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  1. #14
    Originally posted by hvacdoctor
    Thanks for the replies. ? about pump down test. Why don't you recommend the pump down test to check compressor eff? The reason is we installed a new compressor last year on the other unit it pumped down rather quickly -25psi while the unit in question took 2x as long to get down to -15psi??? Just curious about this.
    You can use "pump down" as only PART of the diagnosis!! Yes this will tell you how well the suction valves are working, but no 2 compressors will be identical.
    Use the "time" it takes to pump down. Then shut it down and watch how fast it "leaks back" and how fast it takes for it to get to "operating" pressures. Use this information with with the compressor curve (amp draw) superheat and subcooling. with all this information you should be able to determine if the compressor is efficient or not.

    My 2 cents...

  2. #15
    Join Date
    Aug 2001
    Location
    Eastern Washington
    Posts
    2,989
    granted, this "curve sheet " thingy is new for me, but one way I proved before a leaky set of valves, instead of leaky solenoid was the temp rise of the suction line, as the hot gas leaked through the compressor valves, warmong considerably the suction line.
    TB
    Everyone knows something I don't.

    2 Chronicles 7:14
    14 if my people, who are called by my name, will humble themselves and pray and seek my face and turn from their wicked ways, then will I hear from heaven and will forgive their sin and will heal their land.

  3. #16
    Join Date
    Aug 2001
    Location
    Eastern Washington
    Posts
    2,989
    Originally posted by westcoast refer man


    Iced up coils can definetly cause a sight glass to flash.
    can you explain this?? seems to me that if the coil is frosted over the txv will be shut tight to keep SH up in a coil not absorbing heat due to low air flow. If its a fixed orfice, pressures will drop creating lower flow, ...unless...the lower temp in the system lowers in turn the refrigerant volume enough thatit mimics a low charge condition???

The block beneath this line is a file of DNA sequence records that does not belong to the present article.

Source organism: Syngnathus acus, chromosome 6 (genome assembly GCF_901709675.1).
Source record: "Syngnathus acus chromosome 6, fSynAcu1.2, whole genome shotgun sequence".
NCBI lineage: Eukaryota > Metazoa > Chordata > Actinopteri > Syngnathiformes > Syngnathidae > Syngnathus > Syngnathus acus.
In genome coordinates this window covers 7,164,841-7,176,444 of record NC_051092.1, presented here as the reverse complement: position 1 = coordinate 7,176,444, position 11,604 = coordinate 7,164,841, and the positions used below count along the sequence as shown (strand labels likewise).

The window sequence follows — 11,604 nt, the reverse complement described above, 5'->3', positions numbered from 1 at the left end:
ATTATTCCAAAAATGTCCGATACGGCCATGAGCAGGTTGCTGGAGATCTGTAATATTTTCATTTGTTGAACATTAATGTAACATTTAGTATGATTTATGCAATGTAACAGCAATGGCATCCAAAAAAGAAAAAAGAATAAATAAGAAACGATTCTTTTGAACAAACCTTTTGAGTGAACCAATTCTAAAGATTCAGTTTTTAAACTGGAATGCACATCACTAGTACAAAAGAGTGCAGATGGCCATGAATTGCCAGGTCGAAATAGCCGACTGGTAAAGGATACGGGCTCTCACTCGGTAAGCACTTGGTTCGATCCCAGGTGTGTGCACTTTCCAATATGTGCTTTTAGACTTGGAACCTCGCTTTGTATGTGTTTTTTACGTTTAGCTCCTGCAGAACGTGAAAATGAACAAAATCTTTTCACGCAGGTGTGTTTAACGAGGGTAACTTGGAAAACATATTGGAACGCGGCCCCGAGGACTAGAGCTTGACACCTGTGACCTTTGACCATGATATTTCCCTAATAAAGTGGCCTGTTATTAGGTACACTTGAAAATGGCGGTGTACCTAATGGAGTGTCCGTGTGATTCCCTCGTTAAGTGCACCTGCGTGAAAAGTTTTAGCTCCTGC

not arguing, just not understanding the physics

    Originally posted by westcoast refer man
    Check the reciever's liquid level as well as the sight glass to determine correct charge after the coils are clear. Assuming the reciever is not insulated, the liquid level can be determined by heating the reciever's "end bell" with your torch and then carefully touching it to see where the metal turns from hot to not hot.

    just slap your hands on the hot reciever and the red will indicate refrigerant level like an upside down thermometer




    Another thought: you got headmasters on the systems that could be leaking or open. Txv sticking open?
    TB
    Everyone knows something I don't.

    2 Chronicles 7:14
    14 if my people, who are called by my name, will humble themselves and pray and seek my face and turn from their wicked ways, then will I hear from heaven and will forgive their sin and will heal their land.

  4. #17
    Join Date
    Mar 2004
    Location
    NJ
    Posts
    1,214
    Originally posted by westcoast refer man
    Check the reciever's liquid level as well as the sight glass to determine correct charge after the coils are clear. Assuming the reciever is not insulated, the liquid level can be determined by heating the reciever's "end bell" with your torch and then carefully touching it to see where the metal turns from hot to not hot.

    well I just learned something I was gonna suggest remove all the charge pull a vacuum and recharge it. If you have been adding freon for awhile because of a low sight glass the system could still be overcharged even after what has been taken out by your "tech" which may be why it takes longer to pump down. If the system worked fine before on a 1/2 hour defrost every 6 hrs why not try to locate the real problem instead of create more by playing with defrost cycles. Someone mentioned door seals/humidity level, another cause of icing of the coil could be gas backfeeding thru a solenoid valve if that valve is bad, bad txv, inefficient compressor(which is the hardest to diagnose for me) without a sure sign of compressor inefficiency(high amp draw,bad pressure readings, I try everything else first. Unfortunately by adding refrigerant as your cure it makes the diagnostic starting point more difficult as it just added to the problem and who knows may have damaged the compressor compounding one problem with another.

    [Edited by thehumid1 on 10-08-2004 at 04:16 PM]
    thehumid1-------I live in NJ, a state where it's free to come in but you have to pay to leave!

  5. #18
    [QUOTE]Originally posted by TB
    [B]
    Originally posted by westcoast refer man


    Iced up coils can definetly cause a sight glass to flash.
    can you explain this?? seems to me that if the coil is frosted over the txv will be shut tight to keep SH up in a coil not absorbing heat due to low air flow. If its a fixed orfice, pressures will drop creating lower flow, ...unless...the lower temp in the system lowers in turn the refrigerant volume enough thatit mimics a low charge condition???